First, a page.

Objective: Two studies were conducted to assess the construct validity of the Symptom Interpretation Questionnaire (SIQ) with particular attention to its relationship to social desirability, daily symptom, mood, hassles reports, and personality. Methods: Participants completed a battery of self-report measures collected at one point in time and completed several measures on a daily basis for 60 days. The three subscales of the SIQ (Psychological, Somatic, Normalizing) were correlated with theoretically related and unrelated constructs to assess its convergent and discriminant validity. Results: The Psychological Attribution scale was associated with a negative reporting style as evidenced by its association with low social desirability, neuroticism, and the report of psychological and physical symptoms, negative mood, and hassles. Somatic Attributions were inconsistently associated with daily somatic symptom reports and doctor visits, but were not associated with negative mood or hassles. Normalizing Attributions were not associated with social desirability or doctor visits, but were inconsistently related to daily negative mood and hassles. Normalizing attributions were also inconsistently related to "healthy" aspects of personality. Conclusion: These results suggest that the SIQ has a small degree of convergent validity but little discriminant validity, making it difficult to ascertain exactly what this measure taps.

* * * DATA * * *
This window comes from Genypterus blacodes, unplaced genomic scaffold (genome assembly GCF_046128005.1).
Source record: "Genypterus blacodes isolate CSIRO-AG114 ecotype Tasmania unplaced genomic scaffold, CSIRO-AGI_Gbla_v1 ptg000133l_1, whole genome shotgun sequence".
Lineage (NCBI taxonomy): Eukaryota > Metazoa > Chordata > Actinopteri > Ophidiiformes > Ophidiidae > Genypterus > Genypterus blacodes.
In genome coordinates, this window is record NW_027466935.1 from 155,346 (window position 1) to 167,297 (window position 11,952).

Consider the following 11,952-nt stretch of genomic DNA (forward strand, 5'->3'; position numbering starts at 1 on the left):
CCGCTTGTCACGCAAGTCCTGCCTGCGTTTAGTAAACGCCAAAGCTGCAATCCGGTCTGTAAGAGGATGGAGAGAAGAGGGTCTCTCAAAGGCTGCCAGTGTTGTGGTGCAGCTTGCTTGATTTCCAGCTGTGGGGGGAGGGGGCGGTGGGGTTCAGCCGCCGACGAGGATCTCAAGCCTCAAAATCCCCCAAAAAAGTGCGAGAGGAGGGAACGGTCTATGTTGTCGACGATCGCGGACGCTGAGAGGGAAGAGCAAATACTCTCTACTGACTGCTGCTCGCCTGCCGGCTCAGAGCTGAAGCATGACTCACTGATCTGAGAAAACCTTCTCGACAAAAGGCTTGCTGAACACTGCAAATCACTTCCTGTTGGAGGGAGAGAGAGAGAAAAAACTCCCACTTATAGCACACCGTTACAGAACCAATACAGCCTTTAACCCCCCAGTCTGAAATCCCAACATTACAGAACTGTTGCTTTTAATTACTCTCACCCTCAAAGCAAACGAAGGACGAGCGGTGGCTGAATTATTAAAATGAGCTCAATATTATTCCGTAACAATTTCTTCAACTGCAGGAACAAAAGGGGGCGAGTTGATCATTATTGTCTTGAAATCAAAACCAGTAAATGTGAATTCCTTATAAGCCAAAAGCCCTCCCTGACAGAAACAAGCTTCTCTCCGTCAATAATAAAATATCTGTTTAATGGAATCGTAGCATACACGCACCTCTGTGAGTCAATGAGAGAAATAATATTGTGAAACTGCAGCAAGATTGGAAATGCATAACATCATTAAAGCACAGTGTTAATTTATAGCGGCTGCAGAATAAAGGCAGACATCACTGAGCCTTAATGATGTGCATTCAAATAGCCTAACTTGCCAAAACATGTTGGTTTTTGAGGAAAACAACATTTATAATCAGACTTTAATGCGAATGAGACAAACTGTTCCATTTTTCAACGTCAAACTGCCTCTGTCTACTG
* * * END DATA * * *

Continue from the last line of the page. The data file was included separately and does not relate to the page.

All Science Journal Classification (ASJC) codes
- Clinical Psychology
- Psychiatry and Mental health